A breathalyzer capable of measuring the amount of THC in the breath


After the blood, the urine or the hair, it is with the breath of the consumer that we will detect the cannabis

A team has developed a breathalyzer capable of measuring the amount of tetrahydrocannabinol (THC) in the user's breath. The breathalyser was developed using carbon nanotubes, tiny 100 000 carbon tubes, which are smaller than a human hair. Nanotechnology sensors can detect THC at levels comparable to or better than those of mass spectrometry, which is considered the gold standard for THC detection.

As recreational legalization is becoming more prevalent throughout the United States, there is also concern about what it means for enforcement. Drunk Driving Laws. Unlike the breathalyzer breathalyzer used to detect the presence of alcohol, police have no device that can be used in the field to determine if a driver is under the influence of cannabis. New research from the University of Pittsburgh is about to change that.

A team Interdisciplinary Department of Chemistry and Swanson School of Engineering has developed a breathalyzer that measures the amount of tetrahydrocannabinol (THC), the psychoactive compound, in the breath of the consumer. Current methods of drug testing rely on blood, urine or hair samples and can not be done in the field. They also reveal that the user has recently inhaled the drug and not that he is currently under the influence of alcohol.

The ethylotest was developed using carbon nanotubes, tiny tubes of carbon 100 000 times smaller than a human hair. The molecule of THC, along with other molecules in the breath, binds to the surface of nanotubes and modifies their electrical properties. The speed at which the electric currents recover is then indicated if THC is present. Nanotechnology sensors can detect THC at levels comparable to or better than mass spectrometry, which is considered the gold standard for THC detection.

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Their research took place under the supervision and with the permission of the US Drug Enforcement Agency.

"The semiconducting carbon nanotubes we use were not available just a few years ago," says Sean Hwang, lead author of the research and doctoral candidate in chemistry at Pitt. We have used machine learning to "teach" the ETA to recognize the presence of THC as a function of the recovery time of electrical currents, even when there are other substances, such as alcohol, present in the breath .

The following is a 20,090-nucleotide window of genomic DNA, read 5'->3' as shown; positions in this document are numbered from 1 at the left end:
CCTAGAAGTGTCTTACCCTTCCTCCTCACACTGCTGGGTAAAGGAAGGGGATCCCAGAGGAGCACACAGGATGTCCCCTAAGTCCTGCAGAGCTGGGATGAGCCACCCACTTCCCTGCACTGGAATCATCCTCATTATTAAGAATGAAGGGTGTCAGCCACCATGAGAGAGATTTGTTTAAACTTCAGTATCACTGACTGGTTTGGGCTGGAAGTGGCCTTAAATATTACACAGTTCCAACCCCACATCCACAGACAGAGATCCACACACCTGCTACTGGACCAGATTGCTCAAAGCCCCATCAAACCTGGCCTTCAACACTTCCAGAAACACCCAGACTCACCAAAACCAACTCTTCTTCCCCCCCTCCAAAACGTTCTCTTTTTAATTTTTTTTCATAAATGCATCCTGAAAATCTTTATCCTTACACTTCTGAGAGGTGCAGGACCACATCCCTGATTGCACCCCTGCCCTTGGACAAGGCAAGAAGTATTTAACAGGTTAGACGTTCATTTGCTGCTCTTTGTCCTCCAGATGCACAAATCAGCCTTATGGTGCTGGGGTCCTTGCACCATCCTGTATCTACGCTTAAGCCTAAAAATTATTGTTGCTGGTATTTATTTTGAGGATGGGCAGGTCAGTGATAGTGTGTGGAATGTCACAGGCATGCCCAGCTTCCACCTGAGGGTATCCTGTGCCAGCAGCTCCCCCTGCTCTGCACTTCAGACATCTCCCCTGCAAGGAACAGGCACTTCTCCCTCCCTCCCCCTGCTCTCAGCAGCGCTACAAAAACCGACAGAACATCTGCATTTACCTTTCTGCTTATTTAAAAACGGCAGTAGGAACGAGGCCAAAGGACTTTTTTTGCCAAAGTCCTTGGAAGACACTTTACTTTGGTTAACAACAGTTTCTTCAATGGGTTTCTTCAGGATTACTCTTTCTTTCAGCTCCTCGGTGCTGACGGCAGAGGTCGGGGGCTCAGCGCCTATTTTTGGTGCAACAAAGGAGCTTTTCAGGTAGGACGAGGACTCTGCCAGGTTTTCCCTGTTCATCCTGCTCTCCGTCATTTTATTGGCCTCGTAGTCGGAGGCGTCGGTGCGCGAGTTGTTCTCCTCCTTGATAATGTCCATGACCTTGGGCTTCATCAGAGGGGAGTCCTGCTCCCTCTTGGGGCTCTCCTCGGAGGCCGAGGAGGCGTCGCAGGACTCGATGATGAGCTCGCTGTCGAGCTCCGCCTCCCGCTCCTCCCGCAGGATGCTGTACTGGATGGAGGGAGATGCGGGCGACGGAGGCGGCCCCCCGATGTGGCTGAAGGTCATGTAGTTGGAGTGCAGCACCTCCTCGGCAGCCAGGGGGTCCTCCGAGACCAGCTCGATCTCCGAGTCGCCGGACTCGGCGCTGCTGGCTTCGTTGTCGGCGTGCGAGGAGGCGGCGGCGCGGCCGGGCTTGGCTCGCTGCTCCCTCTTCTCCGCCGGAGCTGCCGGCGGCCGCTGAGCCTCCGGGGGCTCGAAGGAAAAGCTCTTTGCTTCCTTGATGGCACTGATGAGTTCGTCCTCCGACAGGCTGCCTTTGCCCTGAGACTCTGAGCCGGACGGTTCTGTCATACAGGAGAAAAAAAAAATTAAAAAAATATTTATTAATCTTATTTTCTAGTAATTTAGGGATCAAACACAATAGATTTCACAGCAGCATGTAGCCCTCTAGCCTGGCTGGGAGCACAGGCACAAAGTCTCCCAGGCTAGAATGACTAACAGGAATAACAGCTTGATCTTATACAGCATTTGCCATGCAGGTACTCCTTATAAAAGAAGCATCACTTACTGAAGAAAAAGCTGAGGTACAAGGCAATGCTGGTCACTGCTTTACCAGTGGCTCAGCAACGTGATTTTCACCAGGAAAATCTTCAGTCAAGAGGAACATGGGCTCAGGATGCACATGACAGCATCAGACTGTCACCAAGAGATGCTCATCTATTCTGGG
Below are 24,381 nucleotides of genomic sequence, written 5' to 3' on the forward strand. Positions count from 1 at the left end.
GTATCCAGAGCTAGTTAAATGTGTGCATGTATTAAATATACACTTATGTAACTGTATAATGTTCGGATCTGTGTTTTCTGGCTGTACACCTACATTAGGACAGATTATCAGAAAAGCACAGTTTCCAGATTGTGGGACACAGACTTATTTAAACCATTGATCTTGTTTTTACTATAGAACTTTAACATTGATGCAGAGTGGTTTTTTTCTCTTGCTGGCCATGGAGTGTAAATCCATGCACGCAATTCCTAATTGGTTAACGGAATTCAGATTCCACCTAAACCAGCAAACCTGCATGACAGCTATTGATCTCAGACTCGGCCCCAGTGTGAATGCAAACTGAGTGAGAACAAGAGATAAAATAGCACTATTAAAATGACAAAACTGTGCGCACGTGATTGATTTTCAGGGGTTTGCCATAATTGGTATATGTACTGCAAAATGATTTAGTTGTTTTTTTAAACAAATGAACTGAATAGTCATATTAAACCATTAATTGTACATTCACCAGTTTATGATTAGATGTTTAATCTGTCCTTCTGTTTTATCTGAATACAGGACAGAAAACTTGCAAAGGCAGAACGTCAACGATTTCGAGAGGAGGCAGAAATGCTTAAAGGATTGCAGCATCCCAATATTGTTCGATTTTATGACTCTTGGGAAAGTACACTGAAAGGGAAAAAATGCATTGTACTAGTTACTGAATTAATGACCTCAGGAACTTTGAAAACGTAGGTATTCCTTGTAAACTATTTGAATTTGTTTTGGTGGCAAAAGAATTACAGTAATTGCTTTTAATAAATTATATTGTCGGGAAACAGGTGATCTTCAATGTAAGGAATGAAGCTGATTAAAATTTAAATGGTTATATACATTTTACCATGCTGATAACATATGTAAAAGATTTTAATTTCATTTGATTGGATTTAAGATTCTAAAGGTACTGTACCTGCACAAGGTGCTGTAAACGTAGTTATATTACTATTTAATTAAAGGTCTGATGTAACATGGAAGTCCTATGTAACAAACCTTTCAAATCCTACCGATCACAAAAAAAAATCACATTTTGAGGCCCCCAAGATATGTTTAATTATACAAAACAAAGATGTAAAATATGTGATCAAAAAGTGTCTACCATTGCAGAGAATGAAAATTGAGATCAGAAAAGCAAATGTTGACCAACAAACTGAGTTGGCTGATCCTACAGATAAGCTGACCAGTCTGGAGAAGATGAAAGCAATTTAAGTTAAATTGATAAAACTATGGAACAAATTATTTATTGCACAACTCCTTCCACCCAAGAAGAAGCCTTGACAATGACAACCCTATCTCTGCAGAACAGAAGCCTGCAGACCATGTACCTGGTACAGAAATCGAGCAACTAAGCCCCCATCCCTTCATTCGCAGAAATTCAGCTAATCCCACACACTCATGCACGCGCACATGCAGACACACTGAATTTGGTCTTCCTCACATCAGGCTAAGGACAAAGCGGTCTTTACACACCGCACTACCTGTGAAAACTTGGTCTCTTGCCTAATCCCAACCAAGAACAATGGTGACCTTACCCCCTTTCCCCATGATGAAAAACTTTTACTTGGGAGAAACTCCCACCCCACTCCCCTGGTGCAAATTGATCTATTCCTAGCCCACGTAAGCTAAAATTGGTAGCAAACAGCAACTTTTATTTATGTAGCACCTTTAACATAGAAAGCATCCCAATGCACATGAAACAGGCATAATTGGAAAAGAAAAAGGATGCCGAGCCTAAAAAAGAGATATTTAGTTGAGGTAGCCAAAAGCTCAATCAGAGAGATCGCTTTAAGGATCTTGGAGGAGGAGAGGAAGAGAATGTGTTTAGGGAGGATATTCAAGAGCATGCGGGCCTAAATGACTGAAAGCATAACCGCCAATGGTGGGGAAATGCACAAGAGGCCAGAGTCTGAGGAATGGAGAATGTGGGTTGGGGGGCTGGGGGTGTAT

Hwang works at the Star Lab, led by Alexander Star, PhD, a chemistry professor with a secondary appointment in bioengineering. The group partnered with Ervin Sejdic, PhD, an associate professor of electrical and computer engineering at the Swanson School of Engineering, to develop the prototype.

"The creation of a prototype that works in the field has been a crucial step in the application of this technology," says Dr. Sejdic. "It took an interdisciplinary team to turn this idea into a usable and vital device for road safety."

The team took three years to develop a portable model of the device that could be used in the field.

Professors Alexander Star and Ervin Sedjic of Pitt present cannatest

The prototype looks like a breathalyzer for alcohol, with a plastic case, a prominent mouthpiece and a digital display. It was laboratory tested and found to be able to detect THC in a breath sample that also contained components such as carbon dioxide, water, ethanol, methanol, and acetone. The researchers will continue to test the prototype, but hope that it will soon be put into production and ready for use.

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In the legal states, you'll see road signs that say "If you're driving high safely," but there's been no reliable and convenient way to apply this, "says Dr. Star.

"There are debates in the legal community about THC levels that would equate to drinking and driving. The creation of such a device is an important first step to ensure a true THC screening ".

Although law enforcement agencies can rely on years of research to document impaired driving alcohol levels, there is little research on THC.

In a report presented to Congress in 2017, the National Highway Traffic Safety Administration acknowledged that it has limited research data on cannabis impaired drivers and the level at which impairment begins. Star said it will allow researchers to start working to determine when and at what level of THC the alteration begins.

It probably also depends on the rate of consumption and the size of the person. The presence of THC in the breath does not mean that the person can be weakened, "says Star. "We will try to measure this in future research.

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